Biggest fear for the productions?
LM: Being able to fit the whole audience through the doors to the cloisters in time!
JM: That the band don’t manage to run between scenes in time!
What should the audience expect from the evening?
LM: To see the Cathedral at night and rooms normally inaccessible to the public filled with a lively, adventurous musical. Each experience will be unique, as half the audience will watch scenes the other half doesn’t and vice versa, and free roaming will be greatly encouraged in certain scenes!
Did you have difficulty finding a cast for such a challenging production?
LM: We had over 60 people audition for the show, which made casting it difficult for all the wrong reasons. Of course, as is the case with most Durham shows, we had many more ladies audition than gents, which made casting girls extra difficult.
LH: I’m always amazed at the level of talent seen at auditions, and it was fantastic to see so many first years throw themselves into this style of production. Actors in Durham are so ambitious that the challenging nature of the production didn’t put anyone off.
What was the inspiration behind the show?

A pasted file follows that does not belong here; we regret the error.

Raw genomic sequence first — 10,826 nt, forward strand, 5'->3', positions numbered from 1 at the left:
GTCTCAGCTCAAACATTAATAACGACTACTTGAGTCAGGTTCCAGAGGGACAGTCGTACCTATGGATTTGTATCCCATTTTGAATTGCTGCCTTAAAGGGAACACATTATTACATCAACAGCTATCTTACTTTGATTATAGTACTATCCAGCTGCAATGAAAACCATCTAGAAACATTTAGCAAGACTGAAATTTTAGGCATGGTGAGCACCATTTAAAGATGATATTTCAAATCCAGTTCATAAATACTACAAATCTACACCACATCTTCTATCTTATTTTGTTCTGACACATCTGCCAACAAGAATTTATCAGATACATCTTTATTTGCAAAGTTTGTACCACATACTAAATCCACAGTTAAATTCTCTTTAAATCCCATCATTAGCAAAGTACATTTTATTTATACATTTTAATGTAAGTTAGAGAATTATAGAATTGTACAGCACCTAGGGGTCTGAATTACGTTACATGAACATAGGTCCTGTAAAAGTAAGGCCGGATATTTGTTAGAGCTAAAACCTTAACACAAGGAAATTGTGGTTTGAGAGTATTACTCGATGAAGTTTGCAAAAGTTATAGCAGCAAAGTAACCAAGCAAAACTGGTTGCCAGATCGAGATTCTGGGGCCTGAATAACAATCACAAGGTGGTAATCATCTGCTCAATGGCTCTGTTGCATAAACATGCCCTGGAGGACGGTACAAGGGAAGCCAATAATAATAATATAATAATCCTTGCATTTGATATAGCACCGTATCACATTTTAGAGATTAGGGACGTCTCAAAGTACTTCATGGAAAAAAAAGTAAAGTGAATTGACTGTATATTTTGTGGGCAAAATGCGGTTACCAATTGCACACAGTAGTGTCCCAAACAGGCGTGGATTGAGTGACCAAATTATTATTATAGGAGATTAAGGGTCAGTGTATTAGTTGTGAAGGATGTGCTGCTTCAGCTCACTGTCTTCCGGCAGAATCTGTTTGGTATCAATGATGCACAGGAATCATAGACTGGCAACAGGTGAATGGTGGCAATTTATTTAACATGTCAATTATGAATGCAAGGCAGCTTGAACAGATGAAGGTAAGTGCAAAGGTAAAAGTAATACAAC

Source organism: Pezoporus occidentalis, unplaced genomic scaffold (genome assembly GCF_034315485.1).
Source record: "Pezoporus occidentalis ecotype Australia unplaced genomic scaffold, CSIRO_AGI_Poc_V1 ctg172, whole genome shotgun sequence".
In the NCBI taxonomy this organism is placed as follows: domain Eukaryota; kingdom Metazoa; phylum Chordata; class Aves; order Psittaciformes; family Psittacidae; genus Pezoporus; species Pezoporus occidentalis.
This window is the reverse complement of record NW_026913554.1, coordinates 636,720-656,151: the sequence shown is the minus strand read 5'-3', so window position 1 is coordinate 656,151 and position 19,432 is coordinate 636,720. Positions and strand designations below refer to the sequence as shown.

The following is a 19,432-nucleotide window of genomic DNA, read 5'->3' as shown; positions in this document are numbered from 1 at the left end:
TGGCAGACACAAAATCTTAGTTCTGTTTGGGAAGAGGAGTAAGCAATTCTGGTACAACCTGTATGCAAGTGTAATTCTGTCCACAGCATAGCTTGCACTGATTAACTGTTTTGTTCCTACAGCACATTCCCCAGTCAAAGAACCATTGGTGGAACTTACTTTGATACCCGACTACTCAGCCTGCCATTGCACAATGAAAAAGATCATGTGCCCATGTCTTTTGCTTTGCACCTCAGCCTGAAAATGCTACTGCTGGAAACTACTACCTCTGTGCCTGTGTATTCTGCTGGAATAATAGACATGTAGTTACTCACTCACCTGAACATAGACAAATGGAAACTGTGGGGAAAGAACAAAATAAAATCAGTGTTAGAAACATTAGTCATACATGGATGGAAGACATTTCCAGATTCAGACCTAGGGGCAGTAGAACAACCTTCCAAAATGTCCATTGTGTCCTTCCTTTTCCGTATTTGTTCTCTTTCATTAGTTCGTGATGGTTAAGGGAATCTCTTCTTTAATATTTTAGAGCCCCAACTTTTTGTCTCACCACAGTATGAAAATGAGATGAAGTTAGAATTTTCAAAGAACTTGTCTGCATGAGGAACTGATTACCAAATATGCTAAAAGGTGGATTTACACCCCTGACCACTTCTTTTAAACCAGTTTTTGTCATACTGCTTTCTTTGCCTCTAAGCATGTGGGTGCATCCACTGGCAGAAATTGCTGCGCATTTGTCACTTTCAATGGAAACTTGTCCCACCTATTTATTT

LM: I admittedly was very inspired by Another Soup’s Sweeney Todd and the String of Pearls as it proved that ambitious, site-specific promenade was possible in Durham. Other inspirations include Jethro Compton’s Hunchback of Notre Dame, Punchdrunk’s A Drowned Man as well as – I’m not ashamed to say – the Disney film adaptation.
Do you feel promenade theatre is particularly ‘fashionable’ right now – and why do you think so?
LM: I think audiences are much more receptive to it now than before, so there is now more demand for it, as Punchdrunk’s exponential success proves. However, there are always innovations and changes sweeping across theatre, and promenade or immersive don’t seem to be any more popular now than other formats and genres.
JM: Not sure – it has reared its head a few times, but I would never describe it as fashionable. It’s fun for those that want to push the boundaries, and ambitious at student level. Having got to final year and been involved in a range of productions in Durham, it was about time to really step up the challenge!
Are you concerned that some audience members will be dissatisfied with not seeing everything that will be going on?
LM: When I planned the plot and script of the play, I didn’t aim to break down the plot to make it less satisfying for the audience. The benefit of immersive theatre is that each experience is unique, so I decided to tell the story of Notre Dame from two of the main characters’ perspectives. Each half of the audience will see a certain interpretation of the same events, and will (hopefully) come out with differing views on how everything went down.
One sentence to sell the show to me, go:
JM: Exciting, immersive, and original production set in the historic heart of Durham.
LM: The Cathedral as you’ve never seen it before!
Image: Iona Thompson